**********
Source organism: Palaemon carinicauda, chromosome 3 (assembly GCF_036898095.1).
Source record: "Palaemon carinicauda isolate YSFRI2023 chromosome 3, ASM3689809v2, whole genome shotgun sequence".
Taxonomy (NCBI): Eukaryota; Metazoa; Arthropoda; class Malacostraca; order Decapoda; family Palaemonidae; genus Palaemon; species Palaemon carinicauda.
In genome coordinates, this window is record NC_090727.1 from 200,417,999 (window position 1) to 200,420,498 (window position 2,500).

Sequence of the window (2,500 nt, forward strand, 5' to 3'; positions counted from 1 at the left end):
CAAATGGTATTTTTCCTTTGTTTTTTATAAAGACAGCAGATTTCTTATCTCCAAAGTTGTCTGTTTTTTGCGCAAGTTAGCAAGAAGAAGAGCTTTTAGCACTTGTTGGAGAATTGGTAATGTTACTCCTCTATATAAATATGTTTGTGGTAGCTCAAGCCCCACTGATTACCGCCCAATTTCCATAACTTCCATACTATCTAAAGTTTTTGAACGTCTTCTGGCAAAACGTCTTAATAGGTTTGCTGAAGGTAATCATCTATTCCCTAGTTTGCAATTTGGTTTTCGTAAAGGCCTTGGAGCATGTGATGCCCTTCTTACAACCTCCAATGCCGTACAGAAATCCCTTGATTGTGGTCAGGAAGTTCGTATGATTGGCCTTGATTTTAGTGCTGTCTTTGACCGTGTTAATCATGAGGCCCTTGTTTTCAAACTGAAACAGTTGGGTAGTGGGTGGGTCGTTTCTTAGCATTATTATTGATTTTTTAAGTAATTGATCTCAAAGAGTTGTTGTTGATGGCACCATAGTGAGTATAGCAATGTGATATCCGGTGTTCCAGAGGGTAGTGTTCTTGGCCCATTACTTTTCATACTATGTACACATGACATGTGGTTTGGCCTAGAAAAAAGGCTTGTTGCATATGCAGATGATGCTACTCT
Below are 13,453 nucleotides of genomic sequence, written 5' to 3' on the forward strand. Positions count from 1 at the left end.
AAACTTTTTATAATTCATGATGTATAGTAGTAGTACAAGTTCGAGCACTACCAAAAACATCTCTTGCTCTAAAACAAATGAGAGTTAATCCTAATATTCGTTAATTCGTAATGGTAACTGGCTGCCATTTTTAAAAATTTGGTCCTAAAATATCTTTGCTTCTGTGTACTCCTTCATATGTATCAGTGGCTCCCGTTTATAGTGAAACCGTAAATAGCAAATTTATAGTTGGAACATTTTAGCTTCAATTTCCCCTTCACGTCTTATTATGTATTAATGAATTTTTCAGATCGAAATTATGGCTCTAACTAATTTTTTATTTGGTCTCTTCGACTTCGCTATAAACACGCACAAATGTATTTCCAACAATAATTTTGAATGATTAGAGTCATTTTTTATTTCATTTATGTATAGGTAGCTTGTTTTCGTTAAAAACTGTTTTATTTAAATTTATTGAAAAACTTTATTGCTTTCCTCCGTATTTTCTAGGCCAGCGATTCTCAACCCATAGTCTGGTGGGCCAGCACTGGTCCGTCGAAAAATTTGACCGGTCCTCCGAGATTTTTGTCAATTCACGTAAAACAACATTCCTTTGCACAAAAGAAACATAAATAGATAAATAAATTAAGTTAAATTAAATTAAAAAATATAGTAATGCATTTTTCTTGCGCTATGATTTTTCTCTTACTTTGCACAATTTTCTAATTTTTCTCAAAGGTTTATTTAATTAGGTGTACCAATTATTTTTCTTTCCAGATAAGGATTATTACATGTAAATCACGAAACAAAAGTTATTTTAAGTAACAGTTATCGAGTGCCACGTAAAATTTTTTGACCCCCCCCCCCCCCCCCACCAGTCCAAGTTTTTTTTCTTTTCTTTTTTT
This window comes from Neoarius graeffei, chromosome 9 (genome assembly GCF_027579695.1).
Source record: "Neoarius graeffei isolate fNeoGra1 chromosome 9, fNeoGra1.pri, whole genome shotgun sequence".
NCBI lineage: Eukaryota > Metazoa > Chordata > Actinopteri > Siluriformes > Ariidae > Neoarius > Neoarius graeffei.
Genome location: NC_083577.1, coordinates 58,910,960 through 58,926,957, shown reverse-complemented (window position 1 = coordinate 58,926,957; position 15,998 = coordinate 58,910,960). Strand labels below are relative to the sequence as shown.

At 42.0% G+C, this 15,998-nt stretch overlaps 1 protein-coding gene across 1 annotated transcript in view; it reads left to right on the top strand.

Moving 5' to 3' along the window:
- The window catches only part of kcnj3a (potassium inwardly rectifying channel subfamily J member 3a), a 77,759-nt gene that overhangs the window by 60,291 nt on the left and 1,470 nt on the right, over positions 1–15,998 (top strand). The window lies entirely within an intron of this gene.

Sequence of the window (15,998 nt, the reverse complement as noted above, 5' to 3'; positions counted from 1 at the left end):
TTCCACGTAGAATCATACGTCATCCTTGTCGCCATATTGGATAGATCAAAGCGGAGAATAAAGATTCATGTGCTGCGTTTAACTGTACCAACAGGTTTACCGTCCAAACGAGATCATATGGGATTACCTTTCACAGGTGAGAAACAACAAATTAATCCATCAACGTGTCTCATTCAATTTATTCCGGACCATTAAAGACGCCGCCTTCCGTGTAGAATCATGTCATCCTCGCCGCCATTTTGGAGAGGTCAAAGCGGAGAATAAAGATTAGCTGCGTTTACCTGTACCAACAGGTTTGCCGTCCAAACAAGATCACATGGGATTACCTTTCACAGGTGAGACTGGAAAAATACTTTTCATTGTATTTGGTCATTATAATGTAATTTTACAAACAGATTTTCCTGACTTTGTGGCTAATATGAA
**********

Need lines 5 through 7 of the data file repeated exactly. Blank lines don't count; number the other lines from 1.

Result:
Sequence of the window (2,500 nt, forward strand, 5' to 3'; positions counted from 1 at the left end):
CAAATGGTATTTTTCCTTTGTTTTTTATAAAGACAGCAGATTTCTTATCTCCAAAGTTGTCTGTTTTTTGCGCAAGTTAGCAAGAAGAAGAGCTTTTAGCACTTGTTGGAGAATTGGTAATGTTACTCCTCTATATAAATATGTTTGTGGTAGCTCAAGCCCCACTGATTACCGCCCAATTTCCATAACTTCCATACTATCTAAAGTTTTTGAACGTCTTCTGGCAAAACGTCTTAATAGGTTTGCTGAAGGTAATCATCTATTCCCTAGTTTGCAATTTGGTTTTCGTAAAGGCCTTGGAGCATGTGATGCCCTTCTTACAACCTCCAATGCCGTACAGAAATCCCTTGATTGTGGTCAGGAAGTTCGTATGATTGGCCTTGATTTTAGTGCTGTCTTTGACCGTGTTAATCATGAGGCCCTTGTTTTCAAACTGAAACAGTTGGGTAGTGGGTGGGTCGTTTCTTAGCATTATTATTGATTTTTTAAGTAATTGATCTCAAAGAGTTGTTGTTGATGGCACCATAGTGAGTATAGCAATGTGATATCCGGTGTTCCAGAGGGTAGTGTTCTTGGCCCATTACTTTTCATACTATGTACACATGACATGTGGTTTGGCCTAGAAAAAAGGCTTGTTGCATATGCAGATGATGCTACTCT
Below are 13,453 nucleotides of genomic sequence, written 5' to 3' on the forward strand. Positions count from 1 at the left end.